The hyperlocal news site DNAinfo Chicago was shut down abruptly on Thursday after journalists at another location decided to unionize, Crain’s Chicago Business reports.
Our statement on Joe Rickett's decision to shut down DNAinfo and Gothamist. pic.twitter.com/28X21JQdgR
— Writers Guild East (@WGAEast) November 2, 2017
DNAinfo delivered news rooted in communities throughout the Chicago area, especially in the city, and employed, I believe, about a hundred journalists. But whatever the number, the stories they wrote could most accurately be described as “hyperlocal,” meaning they were of interest only to the people in the stories.
School news, as reported by Voxitatis, is also hyperlocal in that regard. If I write about a marching band, it’s about that one specific marching band and not marching bands in general. If I write about a musical production at a school, a lesson in a calculus class, a science fair project, or whatever, it’s hyperlocal.
DNAinfo would send journalists to cover community news, and those journalists were, of course, paid. I certainly have paid my fair share of writers and photographers over the 15 years I’ve been operating Voxitatis, and I spend thousands of dollars every year in licensing fees to use content created by others. But when journalists decided to unionize in New York, DNAinfo’s founder, billionaire Joe Ricketts, decided to just close up shop in Chicago as well.
This is a big loss to the news community. I can’t count how many times I have relied on DNAinfo’s coverage from Chicago communities in my own writing, and I’m sure journalists at papers like the Chicago Tribune, the New York Times, and others have had similar experiences with DNAinfo. Those papers have also had to make adjustments for subscriptions in a digital age, but it was pretty clear that DNAinfo, like this organization, operates in the red.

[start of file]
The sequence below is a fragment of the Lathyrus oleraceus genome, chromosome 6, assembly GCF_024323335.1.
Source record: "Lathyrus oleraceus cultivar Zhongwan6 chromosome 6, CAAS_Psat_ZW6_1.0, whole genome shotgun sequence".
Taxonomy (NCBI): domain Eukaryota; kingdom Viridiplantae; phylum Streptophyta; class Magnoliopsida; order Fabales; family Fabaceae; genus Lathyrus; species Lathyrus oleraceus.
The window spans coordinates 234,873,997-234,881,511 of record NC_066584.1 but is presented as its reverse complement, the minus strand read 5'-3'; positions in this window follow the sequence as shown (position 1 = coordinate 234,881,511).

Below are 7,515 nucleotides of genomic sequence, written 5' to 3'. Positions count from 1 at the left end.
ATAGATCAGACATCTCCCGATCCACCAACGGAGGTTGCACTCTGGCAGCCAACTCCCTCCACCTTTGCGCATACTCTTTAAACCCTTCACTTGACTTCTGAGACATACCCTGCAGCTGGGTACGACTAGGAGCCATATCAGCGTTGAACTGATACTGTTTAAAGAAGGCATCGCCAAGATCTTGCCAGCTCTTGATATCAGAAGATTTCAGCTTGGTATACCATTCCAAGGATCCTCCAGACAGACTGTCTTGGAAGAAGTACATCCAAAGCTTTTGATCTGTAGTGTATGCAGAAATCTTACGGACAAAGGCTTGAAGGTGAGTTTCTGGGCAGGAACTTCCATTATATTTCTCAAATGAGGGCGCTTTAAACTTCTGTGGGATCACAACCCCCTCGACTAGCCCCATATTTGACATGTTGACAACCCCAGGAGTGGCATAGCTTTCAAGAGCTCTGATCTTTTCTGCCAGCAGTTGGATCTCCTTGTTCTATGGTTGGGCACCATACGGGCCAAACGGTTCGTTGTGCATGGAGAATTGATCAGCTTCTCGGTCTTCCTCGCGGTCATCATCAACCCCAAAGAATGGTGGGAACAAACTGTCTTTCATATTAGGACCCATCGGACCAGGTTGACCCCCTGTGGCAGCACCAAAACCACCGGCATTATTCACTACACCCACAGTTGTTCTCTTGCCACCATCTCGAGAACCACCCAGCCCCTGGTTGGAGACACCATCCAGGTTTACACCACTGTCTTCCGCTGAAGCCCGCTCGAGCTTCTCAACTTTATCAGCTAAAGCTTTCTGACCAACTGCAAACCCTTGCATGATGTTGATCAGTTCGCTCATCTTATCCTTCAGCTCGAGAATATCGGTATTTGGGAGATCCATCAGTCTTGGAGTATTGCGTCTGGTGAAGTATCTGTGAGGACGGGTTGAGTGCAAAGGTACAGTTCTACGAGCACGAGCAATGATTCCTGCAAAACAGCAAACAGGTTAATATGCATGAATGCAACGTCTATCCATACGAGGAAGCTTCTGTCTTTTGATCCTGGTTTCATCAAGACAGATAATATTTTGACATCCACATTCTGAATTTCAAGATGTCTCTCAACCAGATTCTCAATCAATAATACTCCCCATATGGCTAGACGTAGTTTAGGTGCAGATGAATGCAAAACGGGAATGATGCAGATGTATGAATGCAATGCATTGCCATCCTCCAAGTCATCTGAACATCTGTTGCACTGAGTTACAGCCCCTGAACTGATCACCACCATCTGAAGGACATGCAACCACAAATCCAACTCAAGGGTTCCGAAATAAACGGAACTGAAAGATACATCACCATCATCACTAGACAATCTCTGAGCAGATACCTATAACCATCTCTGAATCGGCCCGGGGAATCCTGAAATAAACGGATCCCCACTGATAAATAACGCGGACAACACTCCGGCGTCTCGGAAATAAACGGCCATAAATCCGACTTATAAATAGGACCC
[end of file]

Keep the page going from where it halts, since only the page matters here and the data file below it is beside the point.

“I’m hopeful that in time, someone will crack the code on a business that can support exceptional neighborhood storytelling, for I believe telling those stories remains essential,” Mr Ricketts wrote on one of the site’s final posts. I hope so too, from the other side of that equation, because it would be nice to make money while telling the stories that move us. But even without profit, Voxitatis will continue, unlike DNAinfo.
Hyperlocal news bureaus require more of a grant from foundations than an investment from capitalists. Nobody who knows how news works expected a hyperlocal news bureau to make a profit, but like school news, the body of work created by DNAinfo was newsworthy in its own right in that reporting from local neighborhoods serves the public interest. Each individual story may have been hyperlocal, but collectively, those stories painted a mural of life in our communities. Who cares if people only read the stories that they’re in?
Well, business people care, but newshounds like me find that all the really interesting stories, those that inspire us in our lives, are intimately connected to individual communities—our schools, our town councils, our police departments. DNAinfo’s shuttering will have a deep effect on news coverage from Chicago for a long time to come.